DCSIMG

NCHS principal delighted with progress report

Newtownabbey Community High School principal, Mr John Lewis, with pupils (l-r) Gemma Carey, Aga Golonka, Megan Larsen and Karlie Connelly. INNT 03-505CON

Newtownabbey Community High School principal, Mr John Lewis, with pupils (l-r) Gemma Carey, Aga Golonka, Megan Larsen and Karlie Connelly. INNT 03-505CON

The principal of Newtownabbey Community High has welcomed the findings of a recent inspection report, which describes the standard of education being provided by the school as “very good”.

John Lewis, headmaster of the Rathcoole Drive school, which is expected to merge with Monkstown Community School later this year, said he was delighted with the Education and Training Inspectorate’s (ETI) findings.

A standard inspection carried out at Newtownabbey Community High School (NCHS) in September 2010 found the quality of education at the school was “satisfactory”. But the follow-up inspection, carried out in October 2013, showed significant improvement in several key areas.

The ETI report, published last month, states: “During the standard inspection, the quality of less than one-half of the lessons observed was good or better. The quality of the lessons observed during the second follow-up inspection was consistently improved, with almost all of the lessons being good or better, and three-fifths very good or outstanding across almost all areas of learning.”

The report praises the school’s improved pupil attendance record and improved pupil behaviour. It also points to the outstanding transformational work of the senior leadership team, rising standards of literacy and numeracy and the enhanced overall quality of education for the pupils.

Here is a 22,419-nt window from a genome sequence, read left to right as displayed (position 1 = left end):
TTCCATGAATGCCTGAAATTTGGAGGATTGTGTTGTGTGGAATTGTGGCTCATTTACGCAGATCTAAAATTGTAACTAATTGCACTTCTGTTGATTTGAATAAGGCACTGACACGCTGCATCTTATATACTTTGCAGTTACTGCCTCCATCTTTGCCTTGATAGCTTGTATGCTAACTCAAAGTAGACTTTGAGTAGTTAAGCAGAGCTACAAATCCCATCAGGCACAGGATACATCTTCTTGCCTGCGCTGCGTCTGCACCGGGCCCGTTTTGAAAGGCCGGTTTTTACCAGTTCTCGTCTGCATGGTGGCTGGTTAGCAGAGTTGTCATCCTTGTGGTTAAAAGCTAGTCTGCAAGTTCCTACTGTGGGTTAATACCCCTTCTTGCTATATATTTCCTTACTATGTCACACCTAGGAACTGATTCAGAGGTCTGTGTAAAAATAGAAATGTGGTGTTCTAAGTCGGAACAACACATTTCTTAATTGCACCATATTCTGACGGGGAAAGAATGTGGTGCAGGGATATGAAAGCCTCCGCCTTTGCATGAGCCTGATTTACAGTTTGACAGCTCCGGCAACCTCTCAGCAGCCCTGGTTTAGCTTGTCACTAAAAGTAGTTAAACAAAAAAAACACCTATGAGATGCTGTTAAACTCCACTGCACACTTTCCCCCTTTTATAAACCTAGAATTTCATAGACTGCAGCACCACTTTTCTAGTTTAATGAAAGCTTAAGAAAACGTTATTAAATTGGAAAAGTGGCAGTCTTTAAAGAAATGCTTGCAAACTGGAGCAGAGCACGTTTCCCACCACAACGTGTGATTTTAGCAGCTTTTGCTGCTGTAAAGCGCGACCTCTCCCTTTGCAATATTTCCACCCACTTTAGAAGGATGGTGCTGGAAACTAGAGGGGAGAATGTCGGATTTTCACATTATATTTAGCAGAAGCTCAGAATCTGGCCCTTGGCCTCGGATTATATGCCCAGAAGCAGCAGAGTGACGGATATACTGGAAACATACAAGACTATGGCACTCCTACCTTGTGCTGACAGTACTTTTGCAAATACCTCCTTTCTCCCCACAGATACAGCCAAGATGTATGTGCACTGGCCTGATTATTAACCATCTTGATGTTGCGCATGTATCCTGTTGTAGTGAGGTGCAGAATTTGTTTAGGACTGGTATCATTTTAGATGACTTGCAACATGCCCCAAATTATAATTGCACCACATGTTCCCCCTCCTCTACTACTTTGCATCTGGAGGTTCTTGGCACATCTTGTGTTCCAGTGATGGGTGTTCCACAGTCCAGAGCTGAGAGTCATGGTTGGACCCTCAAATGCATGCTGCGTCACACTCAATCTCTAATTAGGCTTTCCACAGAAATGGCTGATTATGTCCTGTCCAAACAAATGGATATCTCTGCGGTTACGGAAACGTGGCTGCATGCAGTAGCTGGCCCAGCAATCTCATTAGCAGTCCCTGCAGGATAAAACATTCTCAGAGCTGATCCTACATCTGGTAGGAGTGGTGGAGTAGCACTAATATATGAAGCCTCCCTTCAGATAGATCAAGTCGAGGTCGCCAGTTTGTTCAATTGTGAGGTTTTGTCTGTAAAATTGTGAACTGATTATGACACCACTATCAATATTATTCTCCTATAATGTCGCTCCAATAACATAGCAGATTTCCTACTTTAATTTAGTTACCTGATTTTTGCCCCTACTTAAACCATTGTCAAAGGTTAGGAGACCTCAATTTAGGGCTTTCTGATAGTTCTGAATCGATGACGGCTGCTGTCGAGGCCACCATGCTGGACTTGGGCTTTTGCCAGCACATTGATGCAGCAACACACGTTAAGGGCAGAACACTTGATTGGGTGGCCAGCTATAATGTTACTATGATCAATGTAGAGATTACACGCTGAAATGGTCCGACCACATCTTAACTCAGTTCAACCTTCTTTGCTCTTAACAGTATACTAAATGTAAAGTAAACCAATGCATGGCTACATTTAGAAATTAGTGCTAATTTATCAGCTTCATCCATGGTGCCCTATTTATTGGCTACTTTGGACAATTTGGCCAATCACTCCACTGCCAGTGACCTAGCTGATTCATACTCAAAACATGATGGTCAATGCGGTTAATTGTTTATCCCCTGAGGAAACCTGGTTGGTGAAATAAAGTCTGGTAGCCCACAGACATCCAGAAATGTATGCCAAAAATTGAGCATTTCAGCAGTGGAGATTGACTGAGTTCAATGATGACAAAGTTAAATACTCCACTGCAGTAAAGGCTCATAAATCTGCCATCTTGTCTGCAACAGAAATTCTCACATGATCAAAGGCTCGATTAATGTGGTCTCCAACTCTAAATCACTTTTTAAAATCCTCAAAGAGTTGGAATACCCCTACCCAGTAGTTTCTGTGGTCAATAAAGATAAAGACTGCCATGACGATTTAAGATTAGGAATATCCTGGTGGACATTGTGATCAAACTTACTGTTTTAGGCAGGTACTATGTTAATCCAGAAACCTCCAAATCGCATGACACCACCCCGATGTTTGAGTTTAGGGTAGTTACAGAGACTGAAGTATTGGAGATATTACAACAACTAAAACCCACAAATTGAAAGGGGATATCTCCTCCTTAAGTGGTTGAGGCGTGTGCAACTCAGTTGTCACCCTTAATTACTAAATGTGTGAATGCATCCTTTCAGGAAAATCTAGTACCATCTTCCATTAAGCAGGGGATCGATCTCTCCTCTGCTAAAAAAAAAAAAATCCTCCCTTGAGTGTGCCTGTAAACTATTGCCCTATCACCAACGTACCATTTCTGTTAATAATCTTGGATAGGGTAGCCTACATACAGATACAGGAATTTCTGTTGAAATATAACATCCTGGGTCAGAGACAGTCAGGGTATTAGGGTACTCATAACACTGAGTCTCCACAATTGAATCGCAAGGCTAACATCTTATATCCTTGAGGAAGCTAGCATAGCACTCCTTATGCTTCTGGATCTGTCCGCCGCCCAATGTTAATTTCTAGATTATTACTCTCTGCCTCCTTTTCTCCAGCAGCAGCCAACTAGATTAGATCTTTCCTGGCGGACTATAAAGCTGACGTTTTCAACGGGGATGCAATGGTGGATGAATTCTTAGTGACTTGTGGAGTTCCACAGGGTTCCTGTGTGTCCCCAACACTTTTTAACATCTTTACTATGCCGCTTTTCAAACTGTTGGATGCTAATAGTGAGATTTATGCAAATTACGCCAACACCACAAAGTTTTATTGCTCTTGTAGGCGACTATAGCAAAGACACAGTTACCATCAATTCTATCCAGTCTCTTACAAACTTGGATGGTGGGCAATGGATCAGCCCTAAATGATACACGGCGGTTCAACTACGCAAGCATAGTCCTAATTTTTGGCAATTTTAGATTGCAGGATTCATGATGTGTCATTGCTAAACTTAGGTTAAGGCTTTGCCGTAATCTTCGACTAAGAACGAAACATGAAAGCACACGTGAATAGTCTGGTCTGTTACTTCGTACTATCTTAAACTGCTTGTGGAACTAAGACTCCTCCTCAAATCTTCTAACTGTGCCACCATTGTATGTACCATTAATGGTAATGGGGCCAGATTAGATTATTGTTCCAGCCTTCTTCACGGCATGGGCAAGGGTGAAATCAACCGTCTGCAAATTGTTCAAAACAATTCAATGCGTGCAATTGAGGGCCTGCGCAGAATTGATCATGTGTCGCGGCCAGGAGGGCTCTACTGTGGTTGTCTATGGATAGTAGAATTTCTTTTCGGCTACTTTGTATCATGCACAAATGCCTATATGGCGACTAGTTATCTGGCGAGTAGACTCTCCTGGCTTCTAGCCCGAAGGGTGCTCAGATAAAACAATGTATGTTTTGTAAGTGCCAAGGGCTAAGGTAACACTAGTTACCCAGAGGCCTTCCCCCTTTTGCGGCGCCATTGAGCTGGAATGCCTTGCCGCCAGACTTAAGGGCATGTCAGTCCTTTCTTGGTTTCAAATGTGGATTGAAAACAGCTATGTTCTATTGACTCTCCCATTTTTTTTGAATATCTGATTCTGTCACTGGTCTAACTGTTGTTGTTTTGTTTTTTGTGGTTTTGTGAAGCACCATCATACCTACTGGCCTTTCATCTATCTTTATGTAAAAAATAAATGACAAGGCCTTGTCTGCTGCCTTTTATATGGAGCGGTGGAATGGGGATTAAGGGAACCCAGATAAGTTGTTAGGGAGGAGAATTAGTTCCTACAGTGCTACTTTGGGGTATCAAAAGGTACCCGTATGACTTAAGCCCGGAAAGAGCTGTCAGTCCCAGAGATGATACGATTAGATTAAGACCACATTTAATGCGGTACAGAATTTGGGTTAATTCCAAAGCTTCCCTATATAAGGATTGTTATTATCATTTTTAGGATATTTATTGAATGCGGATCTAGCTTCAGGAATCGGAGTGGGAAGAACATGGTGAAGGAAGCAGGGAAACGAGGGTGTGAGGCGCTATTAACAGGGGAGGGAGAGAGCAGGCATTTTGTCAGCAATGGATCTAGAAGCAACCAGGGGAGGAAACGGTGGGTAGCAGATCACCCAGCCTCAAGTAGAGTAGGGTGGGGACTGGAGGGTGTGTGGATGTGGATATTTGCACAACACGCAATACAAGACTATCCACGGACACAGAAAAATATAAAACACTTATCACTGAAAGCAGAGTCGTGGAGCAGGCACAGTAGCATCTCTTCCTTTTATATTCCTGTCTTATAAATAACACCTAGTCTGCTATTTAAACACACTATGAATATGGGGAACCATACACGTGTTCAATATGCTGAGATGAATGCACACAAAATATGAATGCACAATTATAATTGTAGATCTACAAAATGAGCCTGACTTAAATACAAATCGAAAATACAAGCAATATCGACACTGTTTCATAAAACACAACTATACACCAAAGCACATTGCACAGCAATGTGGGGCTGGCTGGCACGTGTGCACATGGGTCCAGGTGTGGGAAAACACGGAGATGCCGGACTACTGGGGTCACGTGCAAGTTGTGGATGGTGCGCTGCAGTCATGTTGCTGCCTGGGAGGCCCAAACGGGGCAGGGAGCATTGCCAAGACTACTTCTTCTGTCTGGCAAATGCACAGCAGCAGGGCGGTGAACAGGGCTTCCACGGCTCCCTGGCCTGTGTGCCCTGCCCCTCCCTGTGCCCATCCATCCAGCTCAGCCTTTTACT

In terms of the school’s improving GCSE results, the ETI noted that “examination standards are now significantly above the average when compared with similar schools.”

“The quality of education provided by this school is now very good, as a consequence of steady improvement over three years, built upon significant staffing and curricular change, the outworking of structures to effect improvements in practice and in outcomes and the positive response of the pupils. The school is meeting very effectively the educational and pastoral needs of the pupils and has demonstrated its capacity for sustained self-improvement,” the report concludes.

Mr Lewis said that the improvements at the school were down to the hard work of staff, supported by the Board of Governors and other partner organisations.

“As a school over the last three years we have been focused on developing a culture of achievement, a positive ethos bought into by a range of partners, raising our examination results at Key Stage 3 and 4 and thoroughly monitoring and evaluating all that we do. I feel that this report reflects favourably on those overarching aims,” he commented.

Mr Lewis said that the school’s adoption of a ‘non suspension policy’ and implementation of a ‘restorative practice approach’ had also been very successful, even attracting interest from a number of other educational bodies.

“We are a school passionate about promoting continual improvement of our academic and pastoral standards for our young people. We are very proud of what we have achieved and believe we have best placed the school for its potential merger,” he added.

 
 
 

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